Inquest jury recommends Saskatoon police get more muscle to halt pursuits
August 26, 2019 By The Canadian Press
SASKATOON — An inquest jury is recommending that Saskatoon police be given heavier-duty equipment to deal with risky traffic stops, especially involving large vehicles, after a crash during a high-speed pursuit that killed a young man.
The recommendation is one of four to come from the inquest that ended on Thursday into the June 2017 death of Austin Eaglechief, who was driving a stolen pickup truck with oversized tires.
The inquest heard police had been trying for hours to arrest the 22-year-old following a report of a stolen vehicle, which was eventually blocked off in a residential area of the city.
Eaglechief rammed a police vehicle, which injured an officer, and although shots were fired at him he sped away, but was killed minutes later in a collision with another pickup.
The jury says more police vehicles should be equipped with special push bars mounted on the front to make the vehicles more effective in stopping fleeing suspects.
The panel also says police should have better equipment to flatten oversized tires, a tactical heavy-duty vehicle of their own to use in chases and a police plane available at all times.
The four-day hearing heard from 14 witnesses. Medical evidence presented showed Eaglechief was high on methamphetamine at the time of his death.
The inquest was told that during the bid to stop Eaglechief, a sergeant was at police headquarters requesting a vehicle with a push bar installed on the front bumper to deal more effectively with the stolen truck.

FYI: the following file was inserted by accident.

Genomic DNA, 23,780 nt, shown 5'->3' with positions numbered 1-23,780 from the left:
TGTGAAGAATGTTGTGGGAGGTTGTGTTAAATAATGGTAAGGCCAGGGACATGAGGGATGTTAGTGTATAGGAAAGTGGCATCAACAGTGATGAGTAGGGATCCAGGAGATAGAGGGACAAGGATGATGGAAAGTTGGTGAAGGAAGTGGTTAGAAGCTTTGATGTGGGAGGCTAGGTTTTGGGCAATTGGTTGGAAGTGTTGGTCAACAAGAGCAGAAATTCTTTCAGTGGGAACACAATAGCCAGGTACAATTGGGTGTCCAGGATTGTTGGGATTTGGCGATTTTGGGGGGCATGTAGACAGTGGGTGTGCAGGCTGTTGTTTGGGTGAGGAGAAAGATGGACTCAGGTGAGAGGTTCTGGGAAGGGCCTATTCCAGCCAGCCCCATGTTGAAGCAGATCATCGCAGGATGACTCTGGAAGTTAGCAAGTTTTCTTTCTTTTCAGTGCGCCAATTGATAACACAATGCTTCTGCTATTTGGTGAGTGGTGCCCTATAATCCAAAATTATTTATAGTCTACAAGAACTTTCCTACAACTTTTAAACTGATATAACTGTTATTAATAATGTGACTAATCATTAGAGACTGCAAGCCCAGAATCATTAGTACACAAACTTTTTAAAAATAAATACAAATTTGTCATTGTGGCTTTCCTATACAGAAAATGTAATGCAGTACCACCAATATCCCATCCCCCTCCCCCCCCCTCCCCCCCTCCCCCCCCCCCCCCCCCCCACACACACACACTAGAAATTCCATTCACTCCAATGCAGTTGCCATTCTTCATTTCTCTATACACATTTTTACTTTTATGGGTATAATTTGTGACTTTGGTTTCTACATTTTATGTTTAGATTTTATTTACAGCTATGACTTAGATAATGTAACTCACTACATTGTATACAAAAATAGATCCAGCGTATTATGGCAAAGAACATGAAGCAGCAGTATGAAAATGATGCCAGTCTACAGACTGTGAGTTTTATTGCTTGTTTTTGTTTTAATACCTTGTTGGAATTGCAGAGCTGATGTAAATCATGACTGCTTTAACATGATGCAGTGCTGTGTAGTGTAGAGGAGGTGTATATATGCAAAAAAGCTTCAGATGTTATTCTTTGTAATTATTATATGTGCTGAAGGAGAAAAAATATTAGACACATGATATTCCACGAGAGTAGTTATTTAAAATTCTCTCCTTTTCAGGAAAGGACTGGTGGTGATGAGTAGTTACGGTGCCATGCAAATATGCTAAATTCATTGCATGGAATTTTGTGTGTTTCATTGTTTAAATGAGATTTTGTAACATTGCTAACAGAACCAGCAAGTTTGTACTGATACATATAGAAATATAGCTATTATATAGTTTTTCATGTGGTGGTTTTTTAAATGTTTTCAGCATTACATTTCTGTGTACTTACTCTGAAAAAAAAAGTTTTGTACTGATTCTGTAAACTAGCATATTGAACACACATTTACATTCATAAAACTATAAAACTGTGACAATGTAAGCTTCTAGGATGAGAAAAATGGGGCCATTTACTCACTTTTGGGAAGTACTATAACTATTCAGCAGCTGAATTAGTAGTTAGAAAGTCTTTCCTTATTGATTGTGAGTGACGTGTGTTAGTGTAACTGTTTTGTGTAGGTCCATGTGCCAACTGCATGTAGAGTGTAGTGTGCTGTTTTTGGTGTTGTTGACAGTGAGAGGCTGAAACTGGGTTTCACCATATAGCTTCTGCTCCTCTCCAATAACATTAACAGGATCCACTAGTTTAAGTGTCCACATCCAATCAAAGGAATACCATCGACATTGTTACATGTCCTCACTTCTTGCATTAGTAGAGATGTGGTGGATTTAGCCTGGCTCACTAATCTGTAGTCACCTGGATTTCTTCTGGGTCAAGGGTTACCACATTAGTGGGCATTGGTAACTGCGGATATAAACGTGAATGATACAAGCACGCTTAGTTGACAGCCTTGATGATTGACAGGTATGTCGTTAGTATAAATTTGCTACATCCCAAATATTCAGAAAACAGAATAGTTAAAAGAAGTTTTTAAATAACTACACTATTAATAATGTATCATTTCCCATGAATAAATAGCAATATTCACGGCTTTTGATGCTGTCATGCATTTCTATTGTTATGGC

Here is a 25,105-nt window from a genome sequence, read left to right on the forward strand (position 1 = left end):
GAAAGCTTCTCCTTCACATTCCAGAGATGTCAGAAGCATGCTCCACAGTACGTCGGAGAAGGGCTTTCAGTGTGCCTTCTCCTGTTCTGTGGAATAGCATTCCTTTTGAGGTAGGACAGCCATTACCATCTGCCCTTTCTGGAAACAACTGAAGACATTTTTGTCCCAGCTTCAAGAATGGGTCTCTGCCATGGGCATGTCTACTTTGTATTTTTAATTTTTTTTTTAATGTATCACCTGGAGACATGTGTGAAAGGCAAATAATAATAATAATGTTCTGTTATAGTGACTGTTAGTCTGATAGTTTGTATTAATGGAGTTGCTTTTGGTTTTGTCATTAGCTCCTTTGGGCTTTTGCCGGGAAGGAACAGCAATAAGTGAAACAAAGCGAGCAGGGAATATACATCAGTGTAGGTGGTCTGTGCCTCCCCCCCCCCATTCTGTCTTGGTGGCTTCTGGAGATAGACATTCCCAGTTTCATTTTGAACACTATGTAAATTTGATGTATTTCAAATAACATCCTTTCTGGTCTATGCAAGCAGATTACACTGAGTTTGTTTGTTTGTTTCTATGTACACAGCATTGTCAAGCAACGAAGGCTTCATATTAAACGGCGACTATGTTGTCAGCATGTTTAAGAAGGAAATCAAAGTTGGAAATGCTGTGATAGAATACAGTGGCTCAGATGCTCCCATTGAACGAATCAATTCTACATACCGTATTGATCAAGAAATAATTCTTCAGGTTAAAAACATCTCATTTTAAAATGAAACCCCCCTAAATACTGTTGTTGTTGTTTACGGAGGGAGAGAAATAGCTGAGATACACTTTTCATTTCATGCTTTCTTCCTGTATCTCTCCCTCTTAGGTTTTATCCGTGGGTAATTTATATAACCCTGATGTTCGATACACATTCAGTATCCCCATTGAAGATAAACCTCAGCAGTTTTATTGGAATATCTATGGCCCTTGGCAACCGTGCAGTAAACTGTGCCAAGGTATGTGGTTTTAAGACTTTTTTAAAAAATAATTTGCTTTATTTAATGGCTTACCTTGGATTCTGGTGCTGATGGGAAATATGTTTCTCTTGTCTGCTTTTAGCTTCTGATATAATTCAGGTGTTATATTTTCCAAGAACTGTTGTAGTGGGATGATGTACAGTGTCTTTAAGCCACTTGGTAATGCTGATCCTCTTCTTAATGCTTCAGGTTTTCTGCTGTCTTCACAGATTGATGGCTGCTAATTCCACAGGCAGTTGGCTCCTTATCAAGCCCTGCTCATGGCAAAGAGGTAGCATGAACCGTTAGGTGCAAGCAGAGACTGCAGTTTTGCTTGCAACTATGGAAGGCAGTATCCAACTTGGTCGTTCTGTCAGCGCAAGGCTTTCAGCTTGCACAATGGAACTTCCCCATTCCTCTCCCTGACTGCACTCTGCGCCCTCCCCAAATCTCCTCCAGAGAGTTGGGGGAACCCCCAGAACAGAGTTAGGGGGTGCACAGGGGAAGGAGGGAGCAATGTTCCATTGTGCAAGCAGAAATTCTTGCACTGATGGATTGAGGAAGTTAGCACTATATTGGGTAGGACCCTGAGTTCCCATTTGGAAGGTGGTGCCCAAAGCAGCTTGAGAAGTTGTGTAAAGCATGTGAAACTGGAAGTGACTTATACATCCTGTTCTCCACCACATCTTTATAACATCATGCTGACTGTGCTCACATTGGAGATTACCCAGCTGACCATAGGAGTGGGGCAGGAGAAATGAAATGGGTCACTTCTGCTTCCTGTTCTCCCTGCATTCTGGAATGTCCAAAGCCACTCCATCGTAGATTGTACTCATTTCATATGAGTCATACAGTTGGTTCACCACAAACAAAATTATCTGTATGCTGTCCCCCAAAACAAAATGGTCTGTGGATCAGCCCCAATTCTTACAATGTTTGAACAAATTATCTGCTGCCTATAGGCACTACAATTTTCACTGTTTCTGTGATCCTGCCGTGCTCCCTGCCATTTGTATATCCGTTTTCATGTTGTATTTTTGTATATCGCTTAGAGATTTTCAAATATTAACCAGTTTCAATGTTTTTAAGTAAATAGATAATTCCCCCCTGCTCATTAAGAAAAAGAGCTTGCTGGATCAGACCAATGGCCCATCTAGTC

An officer testified that so-called stop sticks currently used to flatten tires on fleeing vehicles are not effective on large wheels, such as those that were on the stolen truck.
The inquest also heard that the police air support unit is only available for certain shifts because a pilot and camera operator are not always on hand.
The aircraft was available during the chase, but not at the time when officers first spotted Eaglechief.
Police told CTV News that only eight of 159 vehicles have push bars and that it costs $1,200 to purchase and install just one set on a cruiser.
Police are not required to implement the recommendations. The Eaglechief family lawyer said she would like that changed to have some recommendations made mandatory.
“I lost my son to a gang. I was a good parent,” Agatha Eaglechief, Austin’s mother, said after the inquest.
Asked about the recommendations she said: “It’s a step in the right direction.” (CTV Saskatoon)
News from © Canadian Press Enterprises Inc., 2019
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